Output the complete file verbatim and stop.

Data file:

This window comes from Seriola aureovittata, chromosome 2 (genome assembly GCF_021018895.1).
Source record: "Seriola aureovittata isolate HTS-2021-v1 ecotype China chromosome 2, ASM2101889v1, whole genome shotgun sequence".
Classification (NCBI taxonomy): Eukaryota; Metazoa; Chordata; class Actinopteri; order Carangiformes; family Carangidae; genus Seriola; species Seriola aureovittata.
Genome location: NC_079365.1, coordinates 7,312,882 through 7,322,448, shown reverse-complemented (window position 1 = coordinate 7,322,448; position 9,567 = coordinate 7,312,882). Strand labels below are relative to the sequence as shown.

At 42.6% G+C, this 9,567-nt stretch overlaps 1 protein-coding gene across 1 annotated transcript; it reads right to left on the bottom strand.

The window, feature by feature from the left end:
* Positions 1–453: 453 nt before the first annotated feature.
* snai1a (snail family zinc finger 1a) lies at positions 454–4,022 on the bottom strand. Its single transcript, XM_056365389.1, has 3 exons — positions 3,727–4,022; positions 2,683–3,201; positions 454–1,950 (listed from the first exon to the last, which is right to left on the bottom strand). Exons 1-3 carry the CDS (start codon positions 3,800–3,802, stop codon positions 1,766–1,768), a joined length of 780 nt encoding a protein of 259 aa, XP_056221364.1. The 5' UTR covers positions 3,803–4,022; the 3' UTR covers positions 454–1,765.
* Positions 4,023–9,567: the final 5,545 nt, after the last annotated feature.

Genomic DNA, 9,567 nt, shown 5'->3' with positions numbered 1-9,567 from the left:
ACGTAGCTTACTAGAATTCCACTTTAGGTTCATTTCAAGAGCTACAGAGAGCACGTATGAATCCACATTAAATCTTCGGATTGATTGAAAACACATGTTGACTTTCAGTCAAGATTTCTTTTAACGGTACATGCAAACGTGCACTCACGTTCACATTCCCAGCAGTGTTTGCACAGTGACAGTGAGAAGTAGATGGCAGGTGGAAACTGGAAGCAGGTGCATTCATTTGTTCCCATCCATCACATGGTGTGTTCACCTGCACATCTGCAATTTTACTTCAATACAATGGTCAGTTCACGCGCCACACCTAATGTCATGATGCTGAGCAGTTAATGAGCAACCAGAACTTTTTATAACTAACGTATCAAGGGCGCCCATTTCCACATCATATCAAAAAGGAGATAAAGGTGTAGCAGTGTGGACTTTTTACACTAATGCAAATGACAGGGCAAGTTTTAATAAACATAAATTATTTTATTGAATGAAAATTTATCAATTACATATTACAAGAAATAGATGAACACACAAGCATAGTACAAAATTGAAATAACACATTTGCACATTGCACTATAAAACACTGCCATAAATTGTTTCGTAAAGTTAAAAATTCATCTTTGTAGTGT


This window comes from Seriola aureovittata, chromosome 2 (genome assembly GCF_021018895.1).
Source record: "Seriola aureovittata isolate HTS-2021-v1 ecotype China chromosome 2, ASM2101889v1, whole genome shotgun sequence".
Classification (NCBI taxonomy): Eukaryota; Metazoa; Chordata; class Actinopteri; order Carangiformes; family Carangidae; genus Seriola; species Seriola aureovittata.
Genome location: NC_079365.1, coordinates 7,312,882 through 7,322,448, shown reverse-complemented (window position 1 = coordinate 7,322,448; position 9,567 = coordinate 7,312,882). Strand labels below are relative to the sequence as shown.

At 42.6% G+C, this 9,567-nt stretch overlaps 1 protein-coding gene across 1 annotated transcript; it reads right to left on the bottom strand.

The window, feature by feature from the left end:
* Positions 1–453: 453 nt before the first annotated feature.
* snai1a (snail family zinc finger 1a) lies at positions 454–4,022 on the bottom strand. Its single transcript, XM_056365389.1, has 3 exons — positions 3,727–4,022; positions 2,683–3,201; positions 454–1,950 (listed from the first exon to the last, which is right to left on the bottom strand). Exons 1-3 carry the CDS (start codon positions 3,800–3,802, stop codon positions 1,766–1,768), a joined length of 780 nt encoding a protein of 259 aa, XP_056221364.1. The 5' UTR covers positions 3,803–4,022; the 3' UTR covers positions 454–1,765.
* Positions 4,023–9,567: the final 5,545 nt, after the last annotated feature.

Genomic DNA, 9,567 nt, shown 5'->3' with positions numbered 1-9,567 from the left:
ACGTAGCTTACTAGAATTCCACTTTAGGTTCATTTCAAGAGCTACAGAGAGCACGTATGAATCCACATTAAATCTTCGGATTGATTGAAAACACATGTTGACTTTCAGTCAAGATTTCTTTTAACGGTACATGCAAACGTGCACTCACGTTCACATTCCCAGCAGTGTTTGCACAGTGACAGTGAGAAGTAGATGGCAGGTGGAAACTGGAAGCAGGTGCATTCATTTGTTCCCATCCATCACATGGTGTGTTCACCTGCACATCTGCAATTTTACTTCAATACAATGGTCAGTTCACGCGCCACACCTAATGTCATGATGCTGAGCAGTTAATGAGCAACCAGAACTTTTTATAACTAACGTATCAAGGGCGCCCATTTCCACATCATATCAAAAAGGAGATAAAGGTGTAGCAGTGTGGACTTTTTACACTAATGCAAATGACAGGGCAAGTTTTAATAAACATAAATTATTTTATTGAATGAAAATTTATCAATTACATATTACAAGAAATAGATGAACACACAAGCATAGTACAAAATTGAAATAACACATTTGCACATTGCACTATAAAACACTGCCATAAATTGTTTCGTAAAGTTAAAAATTCATCTTTGTAGTGT